This is no good news for allergy sufferers, but infants, stay home mothers, the elderly and the weak who spend their life totally in doors. This includes office workers as well. People at large are 70% to 90% indoors. 
Modern buildings construction are"sealed" concrete, steel and wood structures
that inhibit air circulation. For lack of ventilation, indoor contaminants recirculate
again and again and build up in volume and content within homes and offices. 

Improving indoor air quality is a challenge. The concerned want to know and 
act to ensure improved air quality. This is to improve breathing and to reduce all
sorts of symptoms like red or watery eyes, itchy skin, asthma attacks, sinus, colds
and other respiratory and skin related ills and disorders.

Indoor pollutants can also include molds, dust mites, tobacco, smoke (from cooking),
pollen,pet dander,pet hair and fumes of aerosol cans, paints, varnishes, electronic 
and electrical gadgets and so on. How do you get rid of or reduce these in your home
and your office? 

There are good and great ways ways to improve air quality in home or office.
Improving Ventilation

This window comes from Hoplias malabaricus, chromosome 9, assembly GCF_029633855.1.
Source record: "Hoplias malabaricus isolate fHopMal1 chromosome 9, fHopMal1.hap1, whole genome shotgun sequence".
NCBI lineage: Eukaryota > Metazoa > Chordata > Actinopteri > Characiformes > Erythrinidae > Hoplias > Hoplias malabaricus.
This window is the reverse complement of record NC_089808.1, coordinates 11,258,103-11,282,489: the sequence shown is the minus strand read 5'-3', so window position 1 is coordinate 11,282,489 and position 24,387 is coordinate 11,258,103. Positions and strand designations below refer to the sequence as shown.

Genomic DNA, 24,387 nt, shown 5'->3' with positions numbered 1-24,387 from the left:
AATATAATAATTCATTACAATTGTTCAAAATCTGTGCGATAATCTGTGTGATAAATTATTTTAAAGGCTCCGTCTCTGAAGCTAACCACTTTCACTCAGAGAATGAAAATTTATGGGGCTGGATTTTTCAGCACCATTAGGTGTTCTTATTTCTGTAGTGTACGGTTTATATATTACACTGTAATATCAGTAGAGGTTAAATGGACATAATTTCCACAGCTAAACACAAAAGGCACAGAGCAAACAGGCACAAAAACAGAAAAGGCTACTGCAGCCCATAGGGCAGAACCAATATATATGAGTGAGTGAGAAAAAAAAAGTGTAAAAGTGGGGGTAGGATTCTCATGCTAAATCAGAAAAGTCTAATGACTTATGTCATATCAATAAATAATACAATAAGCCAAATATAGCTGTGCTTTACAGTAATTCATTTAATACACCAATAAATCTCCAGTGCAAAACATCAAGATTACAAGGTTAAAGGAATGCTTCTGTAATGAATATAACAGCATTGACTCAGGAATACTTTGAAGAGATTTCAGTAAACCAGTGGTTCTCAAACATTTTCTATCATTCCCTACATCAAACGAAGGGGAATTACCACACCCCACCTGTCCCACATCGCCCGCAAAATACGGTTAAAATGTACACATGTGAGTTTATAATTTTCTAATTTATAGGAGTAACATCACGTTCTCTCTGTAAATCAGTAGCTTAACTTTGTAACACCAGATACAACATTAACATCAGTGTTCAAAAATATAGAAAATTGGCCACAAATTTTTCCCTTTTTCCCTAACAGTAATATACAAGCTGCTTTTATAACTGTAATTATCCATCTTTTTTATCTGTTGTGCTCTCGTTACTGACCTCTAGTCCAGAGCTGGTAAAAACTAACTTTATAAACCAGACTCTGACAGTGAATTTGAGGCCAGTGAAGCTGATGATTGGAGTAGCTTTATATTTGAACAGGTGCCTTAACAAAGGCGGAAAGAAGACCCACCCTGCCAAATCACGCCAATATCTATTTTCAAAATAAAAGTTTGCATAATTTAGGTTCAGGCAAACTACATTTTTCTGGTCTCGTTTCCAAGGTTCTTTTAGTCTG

Find opportunities to increase the amount of outdoor air that flows into your home
or office. This will facilitate air exchange and improve air quality. After a down-pour
is ideal, as you get nature washed dust free air and so are the early morning hours
when air is dense. Air conditioning units pollute, if vents,filters and ducting is not
cleaned regularly. So do conventional bag and canister based vacuum cleaners.  
Open doors and windows ventilation is good when painting, cooking, cleaning etc is 
taking place. Fumes not only smell but are air contaminants. They must be vented
outside and replaced with fresh, clean air.
Controlling the Sources of likely air pollutes. 
Source control and correction is important. If you want improved air quality, you need 
to treat and take better care of the air! Get an air inspector to check the type of 
pollutes indoors, to identify the source and correct to minimise or eliminate. 
Don't smoke in your house. Asbestos; furniture varnishes, and aerosols also add to indoor pollution. Pets are another source of indoor pollutes. Carpets and heavy fabric need to 
regularly cleaned, to minimise dusts accumulation. Moisture control is important and damp
walls, basements need to be corrected.  
Air Purification 
Air purifiers and air cleaners help as well. Smaller units may not have the capacity to
suit differing room sizes, and larger units will be costly with need to change filters.
Some are expensive and sophisticated. Their common function is generally removing 
particle floats and pollutants like dust, pet furs and dander, smoke and fumes. In respect
of removing gases, odour and toxins, the make of the unit determines. Ensure that these units do have HEPA FILTERS and these must be replaced regularly. 

Complimentary in-door air quality demos in Kuala Lumpur/ Selangor, Malaysia on request from  016-3712762